MYTH 5: Bigger roads increase mobility.

With bigger roads we are obliged to use more time to reach fewer and fewer destinations; we have to run faster to stand still. Bigger roads encourage sprawl and longer trips. Also, small, functioning communities are destroyed by roads so that local stores are replaced by big-box “category-killing” chain stores, shopping centers, etc. Each new car requires 30 times as much roadway space as the transit it replaces, encouraging low-density, high-cost suburban sprawl. Mobility should be redefined as being able to reach desired destinations rather than average speed or how far it is possible to travel.

MYTH 6: Bigger roads help more people than they disadvantage.

Clearly, an emphasis on automobile-related urban development disadvantages those without cars — in particular the poor, the elderly, the disabled, and children. In addition, heavier traffic disrupts local communities and small business viability and sprawl makes cities spend more per capita on infrastructure. The end result is that bigger roads disadvantage everyone and benefit only the narrow range of those who directly profit from roads and automobiles and are an inherently more expensive mode of land development.

MYTH 7: It is not the job of traffic planners to look at the wider social, political, and environmental trends implied by transportation policies.

Roadway planners and traffic engineers are trained to focus their attention solely on moving cars faster and farther. They are not taught to consider the results such as global warming and other subtle social, economic, and environmental side-effects of their policies. Planning that reacts to past needs is ill-equipped to respond to the patterns of the future. Not only do traffic engineers fail to focus on these current problems, but current policies fail to anticipate the real likelihood that oil shortages or economic downturns may have an unexpected but catastrophic effect on future mobility, as did the fuel crisis of the 1970s.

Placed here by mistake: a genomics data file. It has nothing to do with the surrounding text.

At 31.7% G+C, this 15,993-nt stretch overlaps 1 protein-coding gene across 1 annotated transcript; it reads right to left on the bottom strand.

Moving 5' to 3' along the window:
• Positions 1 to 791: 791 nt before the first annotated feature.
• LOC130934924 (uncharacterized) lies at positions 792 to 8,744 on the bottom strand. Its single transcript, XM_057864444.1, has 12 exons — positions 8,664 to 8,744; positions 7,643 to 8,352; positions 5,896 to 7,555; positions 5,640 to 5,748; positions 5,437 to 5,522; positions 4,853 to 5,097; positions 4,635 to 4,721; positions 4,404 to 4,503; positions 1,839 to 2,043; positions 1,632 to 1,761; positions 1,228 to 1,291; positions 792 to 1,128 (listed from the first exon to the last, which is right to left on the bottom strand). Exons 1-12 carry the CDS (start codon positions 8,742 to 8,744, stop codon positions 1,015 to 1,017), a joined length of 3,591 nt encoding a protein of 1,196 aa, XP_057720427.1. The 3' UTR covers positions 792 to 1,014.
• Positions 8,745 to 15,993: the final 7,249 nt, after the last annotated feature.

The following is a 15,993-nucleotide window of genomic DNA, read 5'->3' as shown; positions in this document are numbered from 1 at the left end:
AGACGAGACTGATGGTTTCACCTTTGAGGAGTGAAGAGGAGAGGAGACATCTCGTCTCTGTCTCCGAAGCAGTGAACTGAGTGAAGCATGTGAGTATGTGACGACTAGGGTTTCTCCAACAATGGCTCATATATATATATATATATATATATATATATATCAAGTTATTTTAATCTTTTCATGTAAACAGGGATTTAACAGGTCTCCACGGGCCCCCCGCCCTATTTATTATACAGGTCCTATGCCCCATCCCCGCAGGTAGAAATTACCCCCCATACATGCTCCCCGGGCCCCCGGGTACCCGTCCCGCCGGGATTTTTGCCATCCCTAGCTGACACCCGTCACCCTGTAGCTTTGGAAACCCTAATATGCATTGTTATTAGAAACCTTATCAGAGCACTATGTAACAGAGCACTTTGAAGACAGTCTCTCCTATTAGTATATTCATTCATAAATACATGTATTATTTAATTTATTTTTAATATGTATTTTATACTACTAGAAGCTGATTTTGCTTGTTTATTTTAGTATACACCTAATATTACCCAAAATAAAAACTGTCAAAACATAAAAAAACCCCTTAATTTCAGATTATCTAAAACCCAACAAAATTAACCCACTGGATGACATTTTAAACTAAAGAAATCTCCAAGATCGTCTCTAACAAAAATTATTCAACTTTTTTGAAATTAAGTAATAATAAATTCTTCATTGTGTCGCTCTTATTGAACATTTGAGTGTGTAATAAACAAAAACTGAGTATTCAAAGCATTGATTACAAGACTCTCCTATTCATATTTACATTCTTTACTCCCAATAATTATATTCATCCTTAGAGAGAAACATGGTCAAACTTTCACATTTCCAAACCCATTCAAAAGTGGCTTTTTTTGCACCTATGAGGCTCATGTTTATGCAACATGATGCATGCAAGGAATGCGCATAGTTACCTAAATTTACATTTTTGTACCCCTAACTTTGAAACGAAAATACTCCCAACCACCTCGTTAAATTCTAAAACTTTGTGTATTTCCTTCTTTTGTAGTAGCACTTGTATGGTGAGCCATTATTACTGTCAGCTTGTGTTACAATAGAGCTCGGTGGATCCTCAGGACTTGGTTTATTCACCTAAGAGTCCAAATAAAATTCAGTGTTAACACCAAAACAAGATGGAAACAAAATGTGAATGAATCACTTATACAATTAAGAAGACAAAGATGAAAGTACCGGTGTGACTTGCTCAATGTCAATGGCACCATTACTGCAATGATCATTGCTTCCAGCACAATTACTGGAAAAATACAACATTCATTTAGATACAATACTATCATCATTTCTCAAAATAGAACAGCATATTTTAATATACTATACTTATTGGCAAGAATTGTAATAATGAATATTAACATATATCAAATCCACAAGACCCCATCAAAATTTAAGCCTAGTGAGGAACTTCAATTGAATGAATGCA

MYTH 8: Planning should be left to the experts.

The community should have an opportunity to undo past mistakes and shape the future. The most important questions that arise in urban policy are not matters of expertise, but rather the general goals of what the community should be like in 20 years.The choices and decisions should be determined by a well-informed public able to understand the implications of current policies and trends. The results are now all too often the hidden consequences of roadway policies implied to be inevitable using projections generated with a computer based on current trends.

Roger Baker is a long-time Austin, Texas-based transportation activist. He rewrote and edited these myths based on a broadsheet that has been making its way around the world on paper and the internet. You can contact him by email at:RCBaker(at)eden(dot)com